African American painter Jacob Lawrence found inspiration all around him as he grew up in 1930s Harlem, eventually developing a style he called “dynamic cubism.” The emulating illustrations explode with vibrant energy, bold hues, and expressionist shapes, complementing the colorful, energetic text.
Just Behave, Pablo Picasso! By Jonah Winter. Illus. by Kevin Hawkes. 2012. Scholastic/Arthur A. Levine, $17.99 (9780545132916). Gr. 2–4.
Art and text combine to capture Picasso’s lifelong, ever-changing creativity through a combustible, ebullient, and disconcerting design. The unusual presentation and hopscotch offerings of biographical facts will lure readers into wanting to know more about this ever-evolving, always excelling artist.
Keith Haring: The Boy Who Just Kept Drawing. By Kay A. Haring. Illus. by Robert Neubecker. 2017. Dial, $16.99 (9780525428190). K–Gr. 3.
Haring’s sister offers an upbeat, celebratory account about a passionate boy who drew on any surface, from canvas to buildings, using chalk, spray paint, or whatever was handy, demonstrating his commitment to sharing art in public places. The colorful illustrations mirror and cleverly integrate some original works.
Magritte’s Apple. By Klaas Verplancke. Illus. by the author. 2016. Museum of Modern Art, $19.95 (9781633450165). K–Gr. 2.
Clever illustrations and an approachable, kid-friendly text take on René Magritte and his groundbreaking surrealistic art. Seen through the author’s imagination, Magritte’s strange images become palatable, and readers learn that sometimes it’s better to let freewheeling imagination and experimentation run wild.
Magritte’s Marvelous Hat. By D. B. Johnson. Illus. by the author. 2012. HMH, $16.99 (9780547558646). PreS–Gr. 3.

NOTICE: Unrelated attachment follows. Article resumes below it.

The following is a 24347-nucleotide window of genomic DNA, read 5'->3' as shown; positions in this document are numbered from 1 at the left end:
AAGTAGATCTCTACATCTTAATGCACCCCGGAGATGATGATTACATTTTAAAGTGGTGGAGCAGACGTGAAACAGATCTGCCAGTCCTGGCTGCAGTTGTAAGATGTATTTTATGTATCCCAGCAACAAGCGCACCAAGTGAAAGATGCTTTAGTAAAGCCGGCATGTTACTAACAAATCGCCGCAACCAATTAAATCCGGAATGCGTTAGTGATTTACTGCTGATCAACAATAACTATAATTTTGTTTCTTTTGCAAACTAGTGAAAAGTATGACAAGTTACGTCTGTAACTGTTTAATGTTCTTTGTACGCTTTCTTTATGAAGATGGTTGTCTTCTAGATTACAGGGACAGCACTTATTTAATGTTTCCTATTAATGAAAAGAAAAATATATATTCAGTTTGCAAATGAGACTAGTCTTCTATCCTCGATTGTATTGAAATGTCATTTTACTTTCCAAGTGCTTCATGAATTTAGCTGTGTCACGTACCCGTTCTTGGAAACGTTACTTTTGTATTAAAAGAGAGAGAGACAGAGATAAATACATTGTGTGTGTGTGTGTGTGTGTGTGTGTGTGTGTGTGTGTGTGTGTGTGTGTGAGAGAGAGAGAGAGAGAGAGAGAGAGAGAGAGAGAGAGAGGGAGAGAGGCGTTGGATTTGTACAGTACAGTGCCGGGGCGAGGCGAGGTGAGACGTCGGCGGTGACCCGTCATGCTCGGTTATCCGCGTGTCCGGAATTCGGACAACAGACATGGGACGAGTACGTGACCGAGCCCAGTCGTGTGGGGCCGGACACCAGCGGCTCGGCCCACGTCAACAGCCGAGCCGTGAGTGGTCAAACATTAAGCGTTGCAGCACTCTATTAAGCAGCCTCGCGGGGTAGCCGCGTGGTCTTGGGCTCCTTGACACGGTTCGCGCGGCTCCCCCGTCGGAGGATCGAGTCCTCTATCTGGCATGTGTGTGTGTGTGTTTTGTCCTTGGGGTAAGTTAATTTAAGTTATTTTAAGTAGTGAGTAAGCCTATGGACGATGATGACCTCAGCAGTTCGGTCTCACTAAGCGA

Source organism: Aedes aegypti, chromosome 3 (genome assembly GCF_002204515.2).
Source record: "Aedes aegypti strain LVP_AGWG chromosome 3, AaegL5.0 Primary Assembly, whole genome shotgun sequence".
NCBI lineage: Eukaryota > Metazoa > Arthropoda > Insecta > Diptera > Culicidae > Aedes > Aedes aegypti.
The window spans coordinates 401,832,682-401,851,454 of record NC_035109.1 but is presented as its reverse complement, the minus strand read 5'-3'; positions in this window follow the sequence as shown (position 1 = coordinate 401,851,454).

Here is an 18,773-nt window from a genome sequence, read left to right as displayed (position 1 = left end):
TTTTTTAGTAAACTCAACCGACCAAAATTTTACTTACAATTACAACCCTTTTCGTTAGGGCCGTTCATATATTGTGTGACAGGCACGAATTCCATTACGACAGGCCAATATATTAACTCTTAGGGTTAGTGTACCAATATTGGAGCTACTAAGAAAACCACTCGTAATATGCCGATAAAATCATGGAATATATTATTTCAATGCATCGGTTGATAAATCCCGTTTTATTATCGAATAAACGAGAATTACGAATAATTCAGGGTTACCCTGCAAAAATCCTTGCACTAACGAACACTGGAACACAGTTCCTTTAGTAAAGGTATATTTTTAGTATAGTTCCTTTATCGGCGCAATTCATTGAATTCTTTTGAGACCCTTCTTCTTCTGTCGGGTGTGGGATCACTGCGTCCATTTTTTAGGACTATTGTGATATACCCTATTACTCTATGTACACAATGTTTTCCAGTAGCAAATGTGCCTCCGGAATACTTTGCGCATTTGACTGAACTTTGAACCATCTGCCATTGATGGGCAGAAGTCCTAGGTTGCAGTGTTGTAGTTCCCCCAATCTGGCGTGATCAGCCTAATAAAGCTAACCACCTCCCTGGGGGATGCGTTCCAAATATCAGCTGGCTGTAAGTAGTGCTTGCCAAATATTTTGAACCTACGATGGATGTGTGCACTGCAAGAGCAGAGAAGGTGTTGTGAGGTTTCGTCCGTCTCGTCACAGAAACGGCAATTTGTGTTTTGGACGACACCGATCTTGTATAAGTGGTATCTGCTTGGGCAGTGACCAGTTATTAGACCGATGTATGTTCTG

René Magritte, cast as a dog, roams around Paris, appearing in scenes that blur lines between perception and imagination. Crisp, polished illustrations imitate Magritte’s upbeat absurdity. This jovial, peculiar outing is both an accessible pseudobiography (arf!) and an entertaining, nonsensical adventure.
Mary Cassatt: Extraordinary Impressionist Painter. By Barbara Herkert. Illus. by Gabi Swiatkowska. 2015. Holt, $17.99 (9781627790161). K–Gr. 3.
Concise lines of text highlight major points in Mary Cassatt’s life, including her fateful introduction to some appreciative impressionists—when Cassatt reportedly said her life truly began. The lush paintings beautifully evoke her signature style in this warm introduction to a pioneering artist.
Mr. Cornell’s Dream Boxes. By Jeanette Winter. Illus. by the author. 2014. Simon & Schuster/Beach Lane, $17.99 (9781442499027). K–Gr. 3.
Shy, self-taught assemblage artist Joseph Cornell spent his whole life in the same house. Dreams and memories inspired his iconic shadow boxes, rendered here in fuzzy, blue tones, complemented by blocky, childlike illustrations meant to invoke his childhood. This is a breezy introduction to an uncommon artist.
Mr. Matisse and His Cutouts. By Annemarie van Haeringen. Illus. by the author. Tr. by Jan Michael. 2016. North-South, $16.95 (9780735842632). PreS–Gr. 3.
Henri Matisse started experimenting with paper cutouts while recovering from stomach surgery. Story-like but accurate text and amazing illustrations soar beyond basic facts, capturing Matisse’s initial frustration and then eventual exuberance in finding a new way to express his artistic visions.
The Noisy Paint Box: The Color and Sounds of Kandinsky’s Abstract Art. By Barb Rosenstock. Illus. by Mary GrandPré. 2014. Knopf, $17.99 (9780307978486). K–Gr. 2.
Russian artist Wassily Kandinsky’s groundbreaking, representational, and sound-inspired art was met with widespread critical skepticism. We see him here as a boy, first discovering the joy and satisfaction of experimenting with different mediums. This is an accessible way to introduce this pioneer in abstract art.
Painting Pepette. By Linda Ravin Lodding. Illus. by Claire Fletcher. 2016. little bee, $17.99 (9781499801361). PreS–Gr. 2.